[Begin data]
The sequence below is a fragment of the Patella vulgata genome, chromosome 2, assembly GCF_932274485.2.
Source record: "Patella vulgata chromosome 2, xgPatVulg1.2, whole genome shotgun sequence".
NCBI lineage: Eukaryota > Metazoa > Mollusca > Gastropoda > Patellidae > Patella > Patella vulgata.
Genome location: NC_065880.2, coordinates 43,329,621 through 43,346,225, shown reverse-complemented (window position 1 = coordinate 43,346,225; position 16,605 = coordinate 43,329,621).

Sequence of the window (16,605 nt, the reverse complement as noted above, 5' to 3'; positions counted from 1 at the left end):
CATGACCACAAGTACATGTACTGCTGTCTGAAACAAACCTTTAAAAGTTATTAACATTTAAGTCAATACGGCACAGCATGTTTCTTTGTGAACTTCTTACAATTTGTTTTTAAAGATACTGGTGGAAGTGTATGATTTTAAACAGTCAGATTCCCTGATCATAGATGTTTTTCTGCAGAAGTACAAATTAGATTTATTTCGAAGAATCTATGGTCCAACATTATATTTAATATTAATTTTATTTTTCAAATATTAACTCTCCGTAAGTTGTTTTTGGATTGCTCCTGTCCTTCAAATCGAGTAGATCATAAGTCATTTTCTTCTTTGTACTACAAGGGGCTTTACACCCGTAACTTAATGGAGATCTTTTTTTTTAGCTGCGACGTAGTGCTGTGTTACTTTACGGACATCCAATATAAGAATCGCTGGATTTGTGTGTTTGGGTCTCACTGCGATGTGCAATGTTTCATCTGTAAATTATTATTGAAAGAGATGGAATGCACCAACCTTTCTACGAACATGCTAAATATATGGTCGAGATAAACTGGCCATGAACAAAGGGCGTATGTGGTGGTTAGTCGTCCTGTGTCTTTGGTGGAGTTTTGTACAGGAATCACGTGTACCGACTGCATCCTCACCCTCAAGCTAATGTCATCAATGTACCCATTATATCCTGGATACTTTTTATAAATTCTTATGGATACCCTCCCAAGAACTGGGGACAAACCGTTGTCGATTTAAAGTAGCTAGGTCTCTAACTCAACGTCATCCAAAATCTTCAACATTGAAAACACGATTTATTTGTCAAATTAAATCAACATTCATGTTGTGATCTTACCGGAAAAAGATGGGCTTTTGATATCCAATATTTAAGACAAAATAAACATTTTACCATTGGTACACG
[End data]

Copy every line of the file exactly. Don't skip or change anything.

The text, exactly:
The sequence below is a fragment of the Patella vulgata genome, chromosome 2, assembly GCF_932274485.2.
Source record: "Patella vulgata chromosome 2, xgPatVulg1.2, whole genome shotgun sequence".
NCBI lineage: Eukaryota > Metazoa > Mollusca > Gastropoda > Patellidae > Patella > Patella vulgata.
Genome location: NC_065880.2, coordinates 43,329,621 through 43,346,225, shown reverse-complemented (window position 1 = coordinate 43,346,225; position 16,605 = coordinate 43,329,621).

Sequence of the window (16,605 nt, the reverse complement as noted above, 5' to 3'; positions counted from 1 at the left end):
CATGACCACAAGTACATGTACTGCTGTCTGAAACAAACCTTTAAAAGTTATTAACATTTAAGTCAATACGGCACAGCATGTTTCTTTGTGAACTTCTTACAATTTGTTTTTAAAGATACTGGTGGAAGTGTATGATTTTAAACAGTCAGATTCCCTGATCATAGATGTTTTTCTGCAGAAGTACAAATTAGATTTATTTCGAAGAATCTATGGTCCAACATTATATTTAATATTAATTTTATTTTTCAAATATTAACTCTCCGTAAGTTGTTTTTGGATTGCTCCTGTCCTTCAAATCGAGTAGATCATAAGTCATTTTCTTCTTTGTACTACAAGGGGCTTTACACCCGTAACTTAATGGAGATCTTTTTTTTTAGCTGCGACGTAGTGCTGTGTTACTTTACGGACATCCAATATAAGAATCGCTGGATTTGTGTGTTTGGGTCTCACTGCGATGTGCAATGTTTCATCTGTAAATTATTATTGAAAGAGATGGAATGCACCAACCTTTCTACGAACATGCTAAATATATGGTCGAGATAAACTGGCCATGAACAAAGGGCGTATGTGGTGGTTAGTCGTCCTGTGTCTTTGGTGGAGTTTTGTACAGGAATCACGTGTACCGACTGCATCCTCACCCTCAAGCTAATGTCATCAATGTACCCATTATATCCTGGATACTTTTTATAAATTCTTATGGATACCCTCCCAAGAACTGGGGACAAACCGTTGTCGATTTAAAGTAGCTAGGTCTCTAACTCAACGTCATCCAAAATCTTCAACATTGAAAACACGATTTATTTGTCAAATTAAATCAACATTCATGTTGTGATCTTACCGGAAAAAGATGGGCTTTTGATATCCAATATTTAAGACAAAATAAACATTTTACCATTGGTACACG